The Magazine of The Evangelical Lutheran Church in America


Keeping it legal

Copyright laws and the church

Britt Vickstrom, Bettendorf, Iowa, learned the basics of copyright law as a student at Wartburg Seminary, Dubuqe, Iowa. So when she moved to a pastoral call where the congregation used the resource Sundays and Seasons, she knew it was important to clarify what could be legally printed in the bulletin.

“I was confused about reproducing hymns,” she said. “I wanted to make sure we were obeying the law and respecting hymn writers. I found out it was a lot more complicated. You can’t just print everything as some assume.”

Martin Seltz, publisher for worship and music at Augsburg Fortress, the ELCApublishing ministry, said, “Many congregations are becoming more savvy about copyright law. However, there are still some who believe that because they are religious institutions, they are exempt, or that their reprinting of copyrighted materials without permission is fair use.”

Owning hymnals doesn’t give congregations the right to print, project or record their contents without permission of the copyright holder.

Intellectual property

Michael Moore, copyright administrator for Augsburg Fortress, said most congregations don’t think in the realm of intellectual property. Yet even the founders of the U.S. thought it important enough to place in the first article of the Constitution. Any concrete item that is produced by someone is intellectual property owned by its creator who may have the sole right to copy, distribute or sell that item.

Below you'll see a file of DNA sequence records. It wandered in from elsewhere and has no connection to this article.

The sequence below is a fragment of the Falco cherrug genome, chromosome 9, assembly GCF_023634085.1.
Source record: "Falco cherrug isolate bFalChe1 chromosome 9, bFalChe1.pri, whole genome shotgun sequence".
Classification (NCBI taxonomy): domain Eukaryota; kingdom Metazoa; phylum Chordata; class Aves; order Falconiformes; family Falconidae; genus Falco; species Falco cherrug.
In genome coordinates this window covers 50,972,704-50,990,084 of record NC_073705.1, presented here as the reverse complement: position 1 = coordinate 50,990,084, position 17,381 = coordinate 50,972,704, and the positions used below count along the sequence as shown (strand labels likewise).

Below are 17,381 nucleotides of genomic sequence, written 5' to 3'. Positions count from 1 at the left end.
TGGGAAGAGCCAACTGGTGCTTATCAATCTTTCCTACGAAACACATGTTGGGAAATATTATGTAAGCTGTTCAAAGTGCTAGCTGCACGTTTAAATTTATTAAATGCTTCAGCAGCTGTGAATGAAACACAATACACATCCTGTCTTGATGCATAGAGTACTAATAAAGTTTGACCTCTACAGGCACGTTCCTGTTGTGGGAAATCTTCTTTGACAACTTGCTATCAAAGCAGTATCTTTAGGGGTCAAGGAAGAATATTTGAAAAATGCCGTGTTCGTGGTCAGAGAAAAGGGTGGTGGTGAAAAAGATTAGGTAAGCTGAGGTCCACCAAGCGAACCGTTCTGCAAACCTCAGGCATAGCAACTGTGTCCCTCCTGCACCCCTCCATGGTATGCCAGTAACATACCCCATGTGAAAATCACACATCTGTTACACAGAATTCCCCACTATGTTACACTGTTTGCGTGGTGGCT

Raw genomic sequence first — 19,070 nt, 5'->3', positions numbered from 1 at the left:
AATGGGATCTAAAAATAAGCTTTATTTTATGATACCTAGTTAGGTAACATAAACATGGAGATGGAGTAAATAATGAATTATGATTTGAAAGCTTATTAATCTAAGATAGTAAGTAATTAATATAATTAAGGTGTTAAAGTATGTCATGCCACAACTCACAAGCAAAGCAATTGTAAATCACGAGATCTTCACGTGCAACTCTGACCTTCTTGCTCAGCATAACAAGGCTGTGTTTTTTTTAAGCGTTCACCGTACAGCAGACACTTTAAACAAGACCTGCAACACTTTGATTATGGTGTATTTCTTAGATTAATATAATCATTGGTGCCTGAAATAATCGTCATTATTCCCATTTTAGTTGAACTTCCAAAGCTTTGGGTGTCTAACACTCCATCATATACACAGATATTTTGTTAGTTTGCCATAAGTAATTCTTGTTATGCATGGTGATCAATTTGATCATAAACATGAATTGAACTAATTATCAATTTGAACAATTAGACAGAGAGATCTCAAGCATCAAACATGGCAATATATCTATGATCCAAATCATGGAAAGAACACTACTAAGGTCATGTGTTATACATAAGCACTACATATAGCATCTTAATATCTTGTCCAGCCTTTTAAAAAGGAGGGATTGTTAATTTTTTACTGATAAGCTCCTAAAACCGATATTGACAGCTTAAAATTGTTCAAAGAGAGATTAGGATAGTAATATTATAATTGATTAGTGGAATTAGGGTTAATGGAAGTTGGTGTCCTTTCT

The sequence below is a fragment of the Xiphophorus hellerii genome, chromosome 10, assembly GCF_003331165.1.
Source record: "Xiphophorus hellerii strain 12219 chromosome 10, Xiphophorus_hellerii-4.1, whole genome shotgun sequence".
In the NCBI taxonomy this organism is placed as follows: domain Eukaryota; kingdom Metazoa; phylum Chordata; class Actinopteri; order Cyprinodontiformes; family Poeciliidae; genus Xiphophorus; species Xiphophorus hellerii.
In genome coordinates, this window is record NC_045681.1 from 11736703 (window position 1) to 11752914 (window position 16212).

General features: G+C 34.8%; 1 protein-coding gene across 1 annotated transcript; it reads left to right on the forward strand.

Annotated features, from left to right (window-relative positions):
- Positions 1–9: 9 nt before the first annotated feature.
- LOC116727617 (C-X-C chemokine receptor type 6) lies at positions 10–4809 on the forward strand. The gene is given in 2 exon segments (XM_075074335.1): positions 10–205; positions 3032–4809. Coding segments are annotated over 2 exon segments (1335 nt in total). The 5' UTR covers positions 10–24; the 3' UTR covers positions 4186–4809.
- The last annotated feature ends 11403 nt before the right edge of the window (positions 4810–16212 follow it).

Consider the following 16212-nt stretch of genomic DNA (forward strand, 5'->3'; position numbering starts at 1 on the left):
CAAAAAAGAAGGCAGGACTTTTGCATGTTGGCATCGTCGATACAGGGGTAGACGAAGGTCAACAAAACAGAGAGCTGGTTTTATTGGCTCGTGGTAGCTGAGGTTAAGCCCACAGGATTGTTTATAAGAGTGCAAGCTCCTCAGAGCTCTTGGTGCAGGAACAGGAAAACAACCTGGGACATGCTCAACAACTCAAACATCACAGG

Moore encourages congregations to think of themselves as weekend publishers. That means they need to play by the rules that any publisher has to follow. 

Moore calls music “a big bugaboo” because it’s so complex. A hymn may have at least four different copyrights attached to it through its text, tune, arrangement and translation. To be able to print, project or record music requires the permission of the copyright holder too. 

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November issue


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